cleverdick

Grease For Anti-roll Bar Bushes: What To Use?

Recommended Posts

Not sure what to use. Obviously it has to be something that's compatible with rubber (unless they are made of PVC).

The creaking is driving me mad. I've used silicone grease on them before, with some success, but its effectiveness doesn't last.

I shall be renewing the bushes anyway, because the ridges have worn down, so new grease will be applied on assembly. Interestingly, the book doesn't say to use anything!

  • Like 1

Share this post


Link to post
Share on other sites

You should replace the bushes and never use any grease of any kind.

Clean the anti roll bar area where the bushes fit.

For some cars you can get bushes made from a different material that is harder and last a lot longer than the original.

Share this post


Link to post
Share on other sites

As a temporary measure (until I get the new bushes), I have lubricated them with Toyota lithium soap base grease. It says on the tube "rubber G". It has eliminated the creaking. I take on board what you say about leaving them dry, but what would be the harm in using grease if it doesn't degrade the rubber?

Share this post


Link to post
Share on other sites

The rubber bushes fitted to the anti roll bar are designed to be in continuous stationary contact with the bar and the bush holder/cradle.

As the bar moves about its axes due to the road surface, the bush inner mass is continuously forced by the bar to follow these fluctuations while the bush's surface in contact with the bar and the holder/cradle are in stationary contact.

When you brake, certain rubber suspension bushes, including the ones in question, are progressively deformed to their design parameters to alter the steering geometry thereby increasing braking and simultaneously reducing the braking distance.

Worn bushes, including the ones in question, alter the steering geometry thereby causing poor road holding and accelerate front tire wear and tear.

The only grease that preserves rubber, is silicon grease. [ Application on constant velocity joints, brake calliper dust seals etc. ]

However, in this instance, using grease, is simply against the design principle!

I hope the foregoing is of help to you.

Kindest regards,

Chris.

Share this post


Link to post
Share on other sites

All the steering geometry parameters, toe in or toe out, camber and caster angles, are progressively altered to their pre determined limits to increase the rolling resistance of the front wheels, hence increase braking and reduce braking distance.

Any deviation from the design values of the steering geometry will impair road holding but when braking hard to avoid danger or an impact, safety becomes first priority and under these circumstances, road holding does not matter much since it is only temporary for a very short distance or time.

Any grease other than silicon will damage the rubber and cause further deterioration. This will increase the gap around the anti roll bar and make things worse.

Regards,

Chris

Share this post


Link to post
Share on other sites

There are other greases that don't damage rubber, red rubber grease for example, not just silicon grease. However the point is correct, the bushes shouldn't be lubricated as you don't want the suspension component moving within the bushing.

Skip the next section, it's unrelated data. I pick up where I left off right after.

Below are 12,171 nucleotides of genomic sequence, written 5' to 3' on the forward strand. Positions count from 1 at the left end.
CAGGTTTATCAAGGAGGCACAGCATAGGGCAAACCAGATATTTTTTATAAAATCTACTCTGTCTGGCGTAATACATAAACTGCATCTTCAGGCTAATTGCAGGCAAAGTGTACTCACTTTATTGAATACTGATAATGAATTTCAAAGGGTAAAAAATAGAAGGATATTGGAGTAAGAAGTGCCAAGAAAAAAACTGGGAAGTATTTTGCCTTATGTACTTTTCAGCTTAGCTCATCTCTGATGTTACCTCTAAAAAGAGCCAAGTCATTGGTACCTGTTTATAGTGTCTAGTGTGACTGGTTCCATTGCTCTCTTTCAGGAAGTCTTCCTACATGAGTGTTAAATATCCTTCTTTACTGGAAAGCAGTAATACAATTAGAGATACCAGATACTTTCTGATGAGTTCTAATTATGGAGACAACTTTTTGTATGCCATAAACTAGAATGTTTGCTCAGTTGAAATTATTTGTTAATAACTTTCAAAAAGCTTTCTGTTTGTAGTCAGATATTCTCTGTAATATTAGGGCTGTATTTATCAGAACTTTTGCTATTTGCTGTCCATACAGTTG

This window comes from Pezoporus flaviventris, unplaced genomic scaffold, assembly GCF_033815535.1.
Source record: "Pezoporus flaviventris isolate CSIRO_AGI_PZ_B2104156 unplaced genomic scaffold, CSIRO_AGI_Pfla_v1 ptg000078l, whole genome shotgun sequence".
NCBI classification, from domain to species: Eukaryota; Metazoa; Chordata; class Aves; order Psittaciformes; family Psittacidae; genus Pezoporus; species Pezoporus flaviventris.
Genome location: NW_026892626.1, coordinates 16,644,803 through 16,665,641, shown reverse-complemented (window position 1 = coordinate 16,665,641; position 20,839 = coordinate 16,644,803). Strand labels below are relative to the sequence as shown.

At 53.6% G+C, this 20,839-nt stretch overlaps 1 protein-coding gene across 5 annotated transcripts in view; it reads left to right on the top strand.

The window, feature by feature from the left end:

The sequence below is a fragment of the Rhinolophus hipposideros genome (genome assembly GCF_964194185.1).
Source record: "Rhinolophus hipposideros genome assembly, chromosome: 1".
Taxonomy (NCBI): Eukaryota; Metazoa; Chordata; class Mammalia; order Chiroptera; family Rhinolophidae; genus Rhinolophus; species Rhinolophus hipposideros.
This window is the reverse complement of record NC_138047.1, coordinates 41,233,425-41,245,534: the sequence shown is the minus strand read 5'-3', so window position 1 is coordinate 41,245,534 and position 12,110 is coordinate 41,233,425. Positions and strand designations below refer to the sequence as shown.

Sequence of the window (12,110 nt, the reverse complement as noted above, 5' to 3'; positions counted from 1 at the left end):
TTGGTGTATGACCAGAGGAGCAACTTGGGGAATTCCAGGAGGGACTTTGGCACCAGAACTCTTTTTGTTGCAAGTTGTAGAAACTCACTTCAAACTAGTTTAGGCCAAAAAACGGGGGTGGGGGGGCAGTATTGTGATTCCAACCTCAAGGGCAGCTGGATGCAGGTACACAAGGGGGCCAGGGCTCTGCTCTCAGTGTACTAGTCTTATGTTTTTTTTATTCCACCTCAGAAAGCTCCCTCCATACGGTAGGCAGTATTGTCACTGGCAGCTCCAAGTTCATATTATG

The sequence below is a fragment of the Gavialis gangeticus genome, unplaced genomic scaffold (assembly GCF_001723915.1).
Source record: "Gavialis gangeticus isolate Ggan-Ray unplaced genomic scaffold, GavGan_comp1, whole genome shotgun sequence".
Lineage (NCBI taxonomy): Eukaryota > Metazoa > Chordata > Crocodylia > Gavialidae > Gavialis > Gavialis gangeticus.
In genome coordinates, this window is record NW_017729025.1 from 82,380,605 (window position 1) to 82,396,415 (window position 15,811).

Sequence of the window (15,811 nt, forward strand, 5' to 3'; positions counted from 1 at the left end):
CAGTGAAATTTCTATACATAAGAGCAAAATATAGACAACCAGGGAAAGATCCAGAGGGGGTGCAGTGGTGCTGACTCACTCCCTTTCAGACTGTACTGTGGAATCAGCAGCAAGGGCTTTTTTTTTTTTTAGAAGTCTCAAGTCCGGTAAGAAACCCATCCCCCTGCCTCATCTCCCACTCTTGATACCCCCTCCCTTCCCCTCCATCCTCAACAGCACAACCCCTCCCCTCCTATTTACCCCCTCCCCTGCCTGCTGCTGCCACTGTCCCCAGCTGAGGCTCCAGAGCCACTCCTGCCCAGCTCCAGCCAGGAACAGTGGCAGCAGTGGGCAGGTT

Share this post


Link to post
Share on other sites

As has been said, no grease should be applied. Once the new bushes are on, noises will stop.

Sent from my Iphone using Lexus OC

Share this post


Link to post
Share on other sites

Thanks for replies so far.

I collected the new bushes today. They are nothing like the ones on the car now! For a start, they're obviously made of natural rubber, looking more substantial with wider shoulders. Most importantly, they are lined with what appears to be woven glass-fibre fabric. Clearly they are not intended to be greased. So I now wonder if the ones currently in use are in fact OEM.

The only problem I can foresee with the new ones is the final tightening of the bolts at normal ride height - not sure how easy access will be. I intend to do the work next week, along with an oil and filter change.

Share this post


Link to post
Share on other sites

Fit the new bushes, preferably original or by an original equipment manufacturer and leave the anti roll bar free to move within them.

Lower the car to stand free on its wheels and then tighten the bushes.

Clean the anti roll bar from any grease or old rubber.

God luck!

Share this post


Link to post
Share on other sites

I have replaced my old sway bar bushes with nolathan bushes the reason why I changed them was because there is a knocking noise from the front left side removing the old ones showed the left side bushes totally worn so I replaced both bushes with the new ones but the knocking noise is still there! Any help on this is much appreciated

  • Like 1

Share this post


Link to post
Share on other sites

Join the conversation

You can post now and register later. If you have an account, sign in now to post with your account.

Guest
Reply to this topic...

×   Pasted as rich text.   Paste as plain text instead

  Only 75 emoji are allowed.

×   Your link has been automatically embedded.   Display as a link instead

×   Your previous content has been restored.   Clear editor

×   You cannot paste images directly. Upload or insert images from URL.


  • Club Hybrid Poll

  • 313 Hybrid Reliability

    1. 1. If you were to consider buying a Hybrid model over 5 years old, would you be worried about the reliability of the Hybrid system?


      • Not really as Hybrid systems are always reliable
      • Not if it had a Manufacturers Warranty on the Hybrid system
      • I would not buy a Hybrid model over 5 years old